The Boy Who Became Mark Twain
By Hal Holbrook
Farrar, Straus and Giroux, Hardcover, 9780374281014, 480pp.
Publication Date: September 13, 2011
Was it worth it, this awful struggle to survive, no matter what the cost?"
"Harold "is Hal Holbrook's affecting memoir of growing up behind disguises, and his lifelong search for himself. Abandoned by his mother and father when he was two, Holbrook and his two sisters each commenced their separate journeys of survival. Raised by his powerful grandfather until his death when Holbrook was twelve, Holbrook spent his childhood at boarding schools, visiting his father in an insane asylum, and hoping his mother would suddenly surface in Hollywood. As the Second World War engulfed Europe, Holbrook began acting almost by accident. Thereafter, through war, marriage, and the work of honing his craft, his fear of insanity and his fearlessness in the face of risk were channeled into his discovery that the riskiest path of all--success as an actor--would be his birthright. The climb up that tough, tough mountain was going to be a lonely one. And how he achieved it--the cost to his wife and children and to his own conscience--is the dark side of his eventual fame from performing the man his career would forever be most closely associated with, the iconic Mark Twain.
“It’s a gripping and illuminating tale, a peculiarly American saga of loneliness, sometimes misguided determination, luck, perseverance, marital failure and the life of a touring player in pre-interstate America.” —San Francisco Chronicle “[Holbrook] tells his life story beautifully, moving smoothly from being a young boy abandoned by his parents . . . to enjoying a celebrated career on stage and screen. The reader is hooked right from the book’s opening lines . . . Looking back with remarkable objectivity, Holbrook seems to be writing—with considerable sensitivity and insight—about another person entirely, someone who used to exist but has been overwritten by age and experience. This would be an unusual approach for any autobiography, and especially for a ‘star bio,’ but it works remarkably well here, perhaps because, in Holbrook’s case, his professional career is an important part of his life but hardly the only thing worth talking about.” —David Pitt, Booklist (starred review) “If I were to conjure an image of an individual who best fits the phrase ‘a real American,’ it would be Hal Holbrook. This book shows him as a complete person. You will be compelled by the wit and wisdom of this beautifully composed story of self-determination and survival.” —Robert Redford “Harold is full of humor, pain, and depth. I love this man and was enthralled with his riveting life’s journey. A great story from one of the great actors and storytellers of our time.” —Woody Harrelson “Robert Louis Stevenson once wrote to Mark Twain that he had just finished rereading Huckleberry Finn, ‘and am quite ready to begin again tomorrow.’ The final page of Harold will have you echoing Stevenson’s words.” —Mark Dawidziak “That one of America’s greatest actors should prove to be one of its great storytellers shouldn’t come as altogether astounding; after all, he’s been channeling the thoughts and nearly breathing the same creative air as the great Mark Twain for most of his life! But Hal Holbrook’s beguiling yarn exhibits its own spark of divine fire. His recall is as meticulous and honest as his acting, and the result is a page-turner. Mr. Clemens himself would surely approve.” —Jack O’Brien “All those years he has spent inhabiting the persona of America’s greatest storyteller left their mark: Hal Holbrook is a gifted storyteller himself—a master of the pause, a deft painter of the vivid detail that makes a scene come alive, a writer capable of recording with perfect pitch the voices that the fill the echo-chamber of memory. Whether he is evoking the loneliness of a child abandoned by his parents, the hunger of an aspiring actor, the anguish of a husband and father worried that he is failing his wife and his child, or the satisfaction of a man who overcomes obstacles as big as Mount Shasta, Hal Holbrook’s eloquence and searing honesty make this riveting book impossible to put down.” —Shelley Fisher Fishkin “Renowned stage and screen actor Holbrook recounts his early life in this stirring memoir . . . While Holbrook’s career stretches on for another half century, this encapsulation of his first 34 years is a movingly honest account of a life spent searching for meaning and purpose.” —Publishers Weekly “Like Mark Twain, the alter ego he portrayed on the stage, actor Holbrook (All the President’s Men; Into the Wild) has a knack for weaving delightful anecdotes with painful true stories . . . An insightful glimpse into Holbrook’s personal and professional life, retold with amazing detail and written with intelligence and raw humor.” —Richard A. Dickey, Library Journal “Noted actor Holbrook serves up a charming but unsentimental memoir of his early life . . . The events in this book end in —meaning, one hopes, that a sequel will appear in short order.” —Kirkus Reviews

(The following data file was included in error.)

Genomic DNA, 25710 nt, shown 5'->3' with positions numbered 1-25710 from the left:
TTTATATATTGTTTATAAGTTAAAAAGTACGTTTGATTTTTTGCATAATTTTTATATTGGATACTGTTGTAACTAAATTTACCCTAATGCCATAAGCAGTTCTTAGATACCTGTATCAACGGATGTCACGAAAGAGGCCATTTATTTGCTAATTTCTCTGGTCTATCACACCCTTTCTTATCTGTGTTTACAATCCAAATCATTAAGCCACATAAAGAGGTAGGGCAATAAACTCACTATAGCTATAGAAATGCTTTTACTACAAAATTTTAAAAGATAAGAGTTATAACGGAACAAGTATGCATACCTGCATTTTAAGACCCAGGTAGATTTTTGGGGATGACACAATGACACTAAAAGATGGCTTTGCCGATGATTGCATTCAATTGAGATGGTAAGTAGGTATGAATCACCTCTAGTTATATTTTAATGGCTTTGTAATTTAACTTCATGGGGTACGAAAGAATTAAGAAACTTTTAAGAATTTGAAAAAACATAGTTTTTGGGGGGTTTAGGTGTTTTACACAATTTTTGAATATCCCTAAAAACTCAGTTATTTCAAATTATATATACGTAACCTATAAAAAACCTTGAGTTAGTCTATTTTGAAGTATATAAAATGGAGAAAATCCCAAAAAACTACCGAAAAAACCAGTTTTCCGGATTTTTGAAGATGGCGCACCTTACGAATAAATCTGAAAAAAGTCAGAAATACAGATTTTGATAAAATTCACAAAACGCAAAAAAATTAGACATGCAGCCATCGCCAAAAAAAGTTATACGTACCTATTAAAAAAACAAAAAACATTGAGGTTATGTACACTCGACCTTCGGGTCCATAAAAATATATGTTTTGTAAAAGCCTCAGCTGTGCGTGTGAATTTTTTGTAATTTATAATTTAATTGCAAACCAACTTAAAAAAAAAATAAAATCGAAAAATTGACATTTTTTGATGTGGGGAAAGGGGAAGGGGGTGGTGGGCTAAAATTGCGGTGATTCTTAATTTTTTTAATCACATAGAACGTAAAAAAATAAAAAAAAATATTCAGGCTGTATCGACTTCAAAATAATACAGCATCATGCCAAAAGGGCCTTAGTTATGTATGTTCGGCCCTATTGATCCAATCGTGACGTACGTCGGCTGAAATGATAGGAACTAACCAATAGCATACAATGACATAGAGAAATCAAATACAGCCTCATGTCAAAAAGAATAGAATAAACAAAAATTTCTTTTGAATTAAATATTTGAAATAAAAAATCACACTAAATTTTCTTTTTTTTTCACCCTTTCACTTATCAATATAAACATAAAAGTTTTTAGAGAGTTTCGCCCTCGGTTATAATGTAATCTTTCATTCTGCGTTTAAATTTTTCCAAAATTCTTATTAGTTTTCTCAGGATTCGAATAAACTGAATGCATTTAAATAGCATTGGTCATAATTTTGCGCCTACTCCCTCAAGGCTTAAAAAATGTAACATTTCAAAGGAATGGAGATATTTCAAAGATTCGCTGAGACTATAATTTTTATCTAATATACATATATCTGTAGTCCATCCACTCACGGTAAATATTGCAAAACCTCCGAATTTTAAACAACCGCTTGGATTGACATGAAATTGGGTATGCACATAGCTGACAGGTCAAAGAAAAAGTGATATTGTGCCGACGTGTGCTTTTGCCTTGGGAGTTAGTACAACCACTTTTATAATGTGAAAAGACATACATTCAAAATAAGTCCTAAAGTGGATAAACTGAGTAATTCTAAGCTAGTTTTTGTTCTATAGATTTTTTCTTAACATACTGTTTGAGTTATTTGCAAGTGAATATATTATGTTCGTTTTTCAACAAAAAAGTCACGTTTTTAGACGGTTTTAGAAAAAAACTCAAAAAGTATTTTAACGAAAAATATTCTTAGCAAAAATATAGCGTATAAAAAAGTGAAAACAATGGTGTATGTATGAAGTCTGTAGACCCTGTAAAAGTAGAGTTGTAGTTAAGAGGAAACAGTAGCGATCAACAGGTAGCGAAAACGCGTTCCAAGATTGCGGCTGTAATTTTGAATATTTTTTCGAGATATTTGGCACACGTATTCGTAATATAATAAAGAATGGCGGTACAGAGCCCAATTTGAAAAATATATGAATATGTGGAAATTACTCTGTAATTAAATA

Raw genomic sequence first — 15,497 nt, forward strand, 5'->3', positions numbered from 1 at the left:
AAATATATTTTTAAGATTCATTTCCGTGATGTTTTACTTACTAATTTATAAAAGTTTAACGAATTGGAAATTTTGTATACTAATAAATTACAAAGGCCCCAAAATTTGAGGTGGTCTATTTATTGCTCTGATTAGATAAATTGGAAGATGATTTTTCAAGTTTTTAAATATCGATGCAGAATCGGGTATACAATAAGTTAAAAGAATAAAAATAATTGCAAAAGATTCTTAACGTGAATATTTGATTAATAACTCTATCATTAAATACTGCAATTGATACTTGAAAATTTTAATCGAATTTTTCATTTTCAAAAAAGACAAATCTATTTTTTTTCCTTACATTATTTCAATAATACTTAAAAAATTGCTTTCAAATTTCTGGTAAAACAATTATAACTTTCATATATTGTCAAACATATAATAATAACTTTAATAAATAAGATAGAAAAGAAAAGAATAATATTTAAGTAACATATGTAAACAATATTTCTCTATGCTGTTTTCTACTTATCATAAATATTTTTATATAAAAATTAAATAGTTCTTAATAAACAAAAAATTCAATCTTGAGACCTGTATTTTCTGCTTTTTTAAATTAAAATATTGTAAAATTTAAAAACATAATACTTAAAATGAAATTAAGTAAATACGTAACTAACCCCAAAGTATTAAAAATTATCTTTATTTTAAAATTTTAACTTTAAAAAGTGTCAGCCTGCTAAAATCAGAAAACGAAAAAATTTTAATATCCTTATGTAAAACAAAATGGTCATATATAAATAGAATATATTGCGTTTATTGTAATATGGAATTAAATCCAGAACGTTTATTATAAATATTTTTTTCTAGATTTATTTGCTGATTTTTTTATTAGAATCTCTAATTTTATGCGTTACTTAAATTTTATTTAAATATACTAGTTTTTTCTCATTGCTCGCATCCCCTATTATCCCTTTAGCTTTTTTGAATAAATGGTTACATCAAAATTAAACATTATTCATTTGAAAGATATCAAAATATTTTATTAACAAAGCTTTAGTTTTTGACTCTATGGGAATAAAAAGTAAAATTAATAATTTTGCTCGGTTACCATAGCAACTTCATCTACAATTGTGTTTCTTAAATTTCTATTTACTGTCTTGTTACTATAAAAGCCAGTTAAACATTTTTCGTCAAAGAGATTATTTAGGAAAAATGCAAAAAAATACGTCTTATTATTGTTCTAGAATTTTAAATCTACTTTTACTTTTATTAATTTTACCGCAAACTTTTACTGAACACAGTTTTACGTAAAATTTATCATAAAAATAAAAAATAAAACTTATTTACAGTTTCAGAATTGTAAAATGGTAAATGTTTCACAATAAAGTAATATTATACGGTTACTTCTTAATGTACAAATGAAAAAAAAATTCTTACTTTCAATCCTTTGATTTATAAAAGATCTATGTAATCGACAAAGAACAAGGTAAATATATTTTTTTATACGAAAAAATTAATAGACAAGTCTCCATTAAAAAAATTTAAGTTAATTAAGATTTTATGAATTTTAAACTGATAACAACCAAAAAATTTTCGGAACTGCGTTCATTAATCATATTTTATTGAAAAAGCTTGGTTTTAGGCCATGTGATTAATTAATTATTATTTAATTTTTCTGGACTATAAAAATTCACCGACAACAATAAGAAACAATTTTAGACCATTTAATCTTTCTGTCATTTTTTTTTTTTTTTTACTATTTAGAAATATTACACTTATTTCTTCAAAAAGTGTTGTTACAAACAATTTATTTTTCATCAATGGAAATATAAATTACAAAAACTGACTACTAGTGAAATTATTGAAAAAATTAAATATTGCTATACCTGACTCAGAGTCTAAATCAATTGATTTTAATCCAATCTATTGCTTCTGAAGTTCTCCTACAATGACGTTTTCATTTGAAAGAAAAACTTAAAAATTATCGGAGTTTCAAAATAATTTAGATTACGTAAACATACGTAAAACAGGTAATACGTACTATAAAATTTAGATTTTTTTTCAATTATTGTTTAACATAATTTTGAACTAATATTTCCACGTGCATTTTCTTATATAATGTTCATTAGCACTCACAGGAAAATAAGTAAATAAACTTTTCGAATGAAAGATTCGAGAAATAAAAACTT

Hal Holbrook is best known for his timeless portrayal of Mark Twain in the one-man show Mark Twain Tonight. But before becoming a beloved actor, he endured a painful childhood. In Harold: The Boy Who Became Mark Twain, Holbrook reflects on how he finally found his way. More at NPR.org
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